Given his first project management role with sole responsibility for a site, Mark Penny showed his capabilities in this new-build school project. Although his participation began only once costs and programme had been agreed, he was heavily involved in costing and assessing the effects of a change in the foundation design before works got under way.
Approachable and proactive, Mark found pragmatic solutions for both strategic and day-to-day problems to keep the project moving forward.
One of his key strengths was stakeholder engagement. The site’s sensitive location on the Jurassic Coast world heritage site in an attractive village aroused local concerns about the effects of construction activity on the community as well as the appearance of the new building. Mark’s collaborative approach went a long way to ensuring all-round satisfaction with the new school.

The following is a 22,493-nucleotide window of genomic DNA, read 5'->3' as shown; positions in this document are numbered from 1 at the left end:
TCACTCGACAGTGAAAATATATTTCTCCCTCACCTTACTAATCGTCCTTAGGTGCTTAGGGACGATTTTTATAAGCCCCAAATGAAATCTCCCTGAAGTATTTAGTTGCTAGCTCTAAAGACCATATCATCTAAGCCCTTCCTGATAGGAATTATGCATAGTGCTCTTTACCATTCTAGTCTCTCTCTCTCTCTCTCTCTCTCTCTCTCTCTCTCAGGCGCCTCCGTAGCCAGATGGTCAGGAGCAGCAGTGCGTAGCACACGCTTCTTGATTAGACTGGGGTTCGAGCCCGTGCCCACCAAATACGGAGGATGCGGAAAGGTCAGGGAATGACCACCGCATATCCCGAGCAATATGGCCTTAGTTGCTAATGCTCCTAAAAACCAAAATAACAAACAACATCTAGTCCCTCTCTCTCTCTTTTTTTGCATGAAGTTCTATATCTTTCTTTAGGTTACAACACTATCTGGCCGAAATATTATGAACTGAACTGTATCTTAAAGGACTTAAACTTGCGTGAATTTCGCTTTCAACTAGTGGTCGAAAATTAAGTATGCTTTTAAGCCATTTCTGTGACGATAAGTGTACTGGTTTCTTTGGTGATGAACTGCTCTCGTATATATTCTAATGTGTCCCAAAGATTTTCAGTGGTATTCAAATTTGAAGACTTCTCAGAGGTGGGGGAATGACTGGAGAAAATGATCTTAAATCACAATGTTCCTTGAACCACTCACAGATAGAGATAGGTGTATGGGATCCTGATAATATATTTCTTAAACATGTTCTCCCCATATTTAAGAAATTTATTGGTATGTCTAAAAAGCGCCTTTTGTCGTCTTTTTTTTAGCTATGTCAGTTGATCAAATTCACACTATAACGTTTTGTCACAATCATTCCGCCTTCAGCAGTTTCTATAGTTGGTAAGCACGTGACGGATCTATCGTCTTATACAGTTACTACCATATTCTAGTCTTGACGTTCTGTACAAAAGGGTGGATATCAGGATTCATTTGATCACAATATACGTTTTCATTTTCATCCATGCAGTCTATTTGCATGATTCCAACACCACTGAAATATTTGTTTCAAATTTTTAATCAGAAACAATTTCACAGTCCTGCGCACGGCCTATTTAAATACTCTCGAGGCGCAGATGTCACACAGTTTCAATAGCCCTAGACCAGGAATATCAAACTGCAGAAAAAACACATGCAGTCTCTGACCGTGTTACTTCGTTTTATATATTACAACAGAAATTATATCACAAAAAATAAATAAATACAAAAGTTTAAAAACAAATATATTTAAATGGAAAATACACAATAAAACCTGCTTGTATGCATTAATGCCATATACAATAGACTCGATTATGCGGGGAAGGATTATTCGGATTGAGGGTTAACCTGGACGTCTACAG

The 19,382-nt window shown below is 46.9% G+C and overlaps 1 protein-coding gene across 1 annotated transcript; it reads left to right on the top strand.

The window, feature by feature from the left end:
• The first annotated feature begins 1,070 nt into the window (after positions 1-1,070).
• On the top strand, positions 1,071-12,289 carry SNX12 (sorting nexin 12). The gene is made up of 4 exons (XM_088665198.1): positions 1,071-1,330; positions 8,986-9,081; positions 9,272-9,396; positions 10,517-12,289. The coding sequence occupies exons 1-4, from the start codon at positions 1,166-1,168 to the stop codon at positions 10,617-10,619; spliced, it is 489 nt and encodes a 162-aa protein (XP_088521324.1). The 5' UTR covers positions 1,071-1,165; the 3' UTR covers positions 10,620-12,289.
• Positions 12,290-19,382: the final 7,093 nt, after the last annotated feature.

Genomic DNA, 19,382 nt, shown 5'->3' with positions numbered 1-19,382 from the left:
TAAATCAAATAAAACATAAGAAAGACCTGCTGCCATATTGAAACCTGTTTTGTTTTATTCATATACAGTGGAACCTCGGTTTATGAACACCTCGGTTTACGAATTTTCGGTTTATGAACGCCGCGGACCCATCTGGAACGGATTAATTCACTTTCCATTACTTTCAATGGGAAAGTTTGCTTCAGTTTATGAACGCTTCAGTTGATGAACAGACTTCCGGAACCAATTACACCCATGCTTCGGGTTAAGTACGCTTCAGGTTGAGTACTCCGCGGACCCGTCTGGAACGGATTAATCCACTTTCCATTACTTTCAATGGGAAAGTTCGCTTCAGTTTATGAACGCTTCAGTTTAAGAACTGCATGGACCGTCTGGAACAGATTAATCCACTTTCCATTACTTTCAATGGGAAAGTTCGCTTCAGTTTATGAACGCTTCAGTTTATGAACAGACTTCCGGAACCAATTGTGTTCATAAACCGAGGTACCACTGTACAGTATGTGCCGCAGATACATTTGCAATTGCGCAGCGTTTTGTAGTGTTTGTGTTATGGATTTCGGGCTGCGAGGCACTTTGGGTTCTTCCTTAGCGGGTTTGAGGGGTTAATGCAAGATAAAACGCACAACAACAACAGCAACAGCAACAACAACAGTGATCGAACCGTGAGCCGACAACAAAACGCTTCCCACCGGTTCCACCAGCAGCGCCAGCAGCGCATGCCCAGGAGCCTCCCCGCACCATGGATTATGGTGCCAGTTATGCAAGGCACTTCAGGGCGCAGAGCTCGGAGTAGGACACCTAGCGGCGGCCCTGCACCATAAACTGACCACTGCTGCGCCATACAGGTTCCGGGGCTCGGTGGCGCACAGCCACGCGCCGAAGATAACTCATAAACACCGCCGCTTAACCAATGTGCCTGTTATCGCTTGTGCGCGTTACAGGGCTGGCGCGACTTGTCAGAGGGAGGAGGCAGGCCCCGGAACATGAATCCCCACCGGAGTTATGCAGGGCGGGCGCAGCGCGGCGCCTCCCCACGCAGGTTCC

He quickly appreciated that by developing a relationship with the landowner, which leased the site to the school, he could gain alternative access. It avoided the village’s narrow residential road and allowed site welfare facilities to be set up off the build footprint. That relationship building came in handy again in finding a nearby location to dispose of the 2,500 cubic metres of soil required by a planning ruling that the roofline had to be lowered by 600mm: the material was trucked just four miles away to raise the landowner’s land above the flood plain.
It was Mark who took the decision to undertake the site contour reprofiling during the holidays. And he delivered numerous newsletters requesting the neighbours’ understanding for specific deliveries such as the site welfare facilities, the steel for the frame and the aluminium roofing. He also held residents’ meetings to alleviate concerns and give the project a human face.